“Banks are in the business of managing risk, not avoiding it……… ……… …….. ” Risk is the fundamental element that drives financial behaviour. Without risk, the financial system would be vastly simplified. However, risk is omnipresent in the real world. Financial Institutions, therefore, should manage the risk efficiently to survive in this highly uncertain world. The future of banking will undoubtedly rest on risk management dynamics. Only those banks that have efficient risk management system will survive in the market in the long run.
The effective management of credit risk is a critical component of comprehensive risk management essential for long-term success of a banking institution. Credit risk is the oldest and biggest risk that bank, by virtue of its very nature of business, inherits. This has however, acquired a greater significance in the recent past for various reasons. Foremost among them is the wind of economic liberalization that is blowing across the globe. India is no exception to this swing towards market driven economy.
Better credit portfolio diversification enhances the prospects of the reduced concentration credit risk as empirically evidenced by direct relationship between concentration credit risk profile and NPAs of public sector banks. “……… bank’s success lies in its ability to assume and ……… ……A aggregate risk within tolerable and manageable limits”. First Author; Prof. Rekha Arunkumar Ph. D. , from University of Mysore (awaiting result by September ’ 05), PGDCA, M. Com. , B. B. M.
, Faculty in Finance (10 years of experience), MBA Programme, Bapuji Institute of Engineering & Technology (affiliated to Visveswaraya Technical University) Davangere – 4. Karnataka Second Author; Dr. G. Kotreshwar Ph. D. , M. Com. , ICWAI. , Professor of Commerce (25 years of experience) University of Mysore, Manasagangotri Mysore – 6. 1 COMPLETE PAPER RISK MANAGEMENT IN COMMERCIAL BANKS (A CASE STUDY OF PUBLIC AND PRIVATE SECTOR BANKS) “Banks are in the business of managing risk, not avoiding it…… … …… .. ” …. … 1. PREAMBLE: 1.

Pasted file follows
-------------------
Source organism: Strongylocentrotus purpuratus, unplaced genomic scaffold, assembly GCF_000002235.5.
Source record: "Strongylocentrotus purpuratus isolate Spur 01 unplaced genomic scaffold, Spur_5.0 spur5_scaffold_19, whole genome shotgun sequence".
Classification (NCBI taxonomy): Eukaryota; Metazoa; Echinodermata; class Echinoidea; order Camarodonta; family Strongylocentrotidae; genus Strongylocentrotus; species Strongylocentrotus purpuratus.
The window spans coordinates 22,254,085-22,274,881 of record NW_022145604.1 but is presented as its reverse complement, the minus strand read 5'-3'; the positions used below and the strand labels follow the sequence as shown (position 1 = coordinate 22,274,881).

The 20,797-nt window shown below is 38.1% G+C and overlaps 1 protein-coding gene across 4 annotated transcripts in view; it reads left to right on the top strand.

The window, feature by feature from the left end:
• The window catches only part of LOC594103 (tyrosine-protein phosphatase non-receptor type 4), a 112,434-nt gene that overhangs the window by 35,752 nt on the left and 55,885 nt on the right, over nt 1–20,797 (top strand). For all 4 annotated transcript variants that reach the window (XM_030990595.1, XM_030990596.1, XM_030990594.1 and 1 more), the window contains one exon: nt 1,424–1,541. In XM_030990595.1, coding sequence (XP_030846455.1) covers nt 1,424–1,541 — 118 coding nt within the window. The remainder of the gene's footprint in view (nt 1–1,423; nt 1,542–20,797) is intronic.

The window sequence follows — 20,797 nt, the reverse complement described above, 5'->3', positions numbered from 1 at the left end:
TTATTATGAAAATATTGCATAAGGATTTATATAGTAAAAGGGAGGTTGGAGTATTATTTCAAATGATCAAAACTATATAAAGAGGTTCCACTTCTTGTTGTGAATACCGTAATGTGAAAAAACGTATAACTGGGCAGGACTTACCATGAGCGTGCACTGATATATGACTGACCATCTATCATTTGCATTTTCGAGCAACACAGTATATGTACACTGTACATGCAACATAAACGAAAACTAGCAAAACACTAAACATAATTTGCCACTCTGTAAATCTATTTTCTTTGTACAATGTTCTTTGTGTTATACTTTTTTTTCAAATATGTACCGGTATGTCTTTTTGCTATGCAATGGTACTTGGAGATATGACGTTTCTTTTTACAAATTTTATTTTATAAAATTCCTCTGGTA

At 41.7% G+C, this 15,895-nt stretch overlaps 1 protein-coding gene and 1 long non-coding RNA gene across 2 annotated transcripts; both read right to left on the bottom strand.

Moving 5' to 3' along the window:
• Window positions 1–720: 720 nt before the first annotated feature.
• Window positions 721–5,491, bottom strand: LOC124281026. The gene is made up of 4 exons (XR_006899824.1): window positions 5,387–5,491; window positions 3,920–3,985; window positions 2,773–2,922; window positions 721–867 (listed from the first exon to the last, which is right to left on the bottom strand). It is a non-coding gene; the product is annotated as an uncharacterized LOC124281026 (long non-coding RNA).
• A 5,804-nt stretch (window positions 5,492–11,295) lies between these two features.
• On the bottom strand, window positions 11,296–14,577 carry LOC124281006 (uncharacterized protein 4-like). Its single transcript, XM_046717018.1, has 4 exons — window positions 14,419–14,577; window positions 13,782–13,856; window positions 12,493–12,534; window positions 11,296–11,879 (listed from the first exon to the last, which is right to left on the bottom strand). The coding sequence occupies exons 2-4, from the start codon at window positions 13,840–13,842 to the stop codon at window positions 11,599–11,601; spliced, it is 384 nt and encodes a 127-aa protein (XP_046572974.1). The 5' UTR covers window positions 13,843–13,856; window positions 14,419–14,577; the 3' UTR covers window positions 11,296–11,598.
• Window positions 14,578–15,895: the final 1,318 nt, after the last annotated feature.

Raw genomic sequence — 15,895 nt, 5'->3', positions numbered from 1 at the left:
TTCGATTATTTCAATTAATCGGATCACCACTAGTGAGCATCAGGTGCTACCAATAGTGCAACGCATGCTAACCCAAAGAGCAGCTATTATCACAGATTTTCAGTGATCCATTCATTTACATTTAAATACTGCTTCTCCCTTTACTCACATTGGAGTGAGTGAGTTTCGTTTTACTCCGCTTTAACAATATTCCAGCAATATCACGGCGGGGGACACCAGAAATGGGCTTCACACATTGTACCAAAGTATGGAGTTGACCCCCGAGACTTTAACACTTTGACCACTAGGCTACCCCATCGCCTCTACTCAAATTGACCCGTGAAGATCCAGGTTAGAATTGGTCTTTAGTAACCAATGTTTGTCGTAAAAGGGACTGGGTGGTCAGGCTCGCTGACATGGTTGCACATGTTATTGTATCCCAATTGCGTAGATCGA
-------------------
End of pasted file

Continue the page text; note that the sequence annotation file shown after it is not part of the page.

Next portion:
1 Risk Management: The future of banking will undoubtedly rest on risk management dynamics. Only those banks that have efficient risk management system will survive in the market in the long run. The effective management of credit risk is a critical component of comprehensive risk management essential for long-term success of a banking institution. Credit risk is the oldest and biggest risk that bank, by virtue of its very nature of business, inherits. This has however, acquired a greater significance in the recent past for various reasons.
Foremost among them is the wind of economic liberalization that is blowing across the globe. India is no exception to this swing towards market driven economy. Competition from within and outside the country has intensified. This has resulted in multiplicity of risks both in number and volume resulting in volatile markets. A precursor to successful management of credit risk is a clear understanding about risks involved in lending, quantifications of risks within each item of the portfolio and reaching a conclusion as to the likely composite credit risk profile of a bank.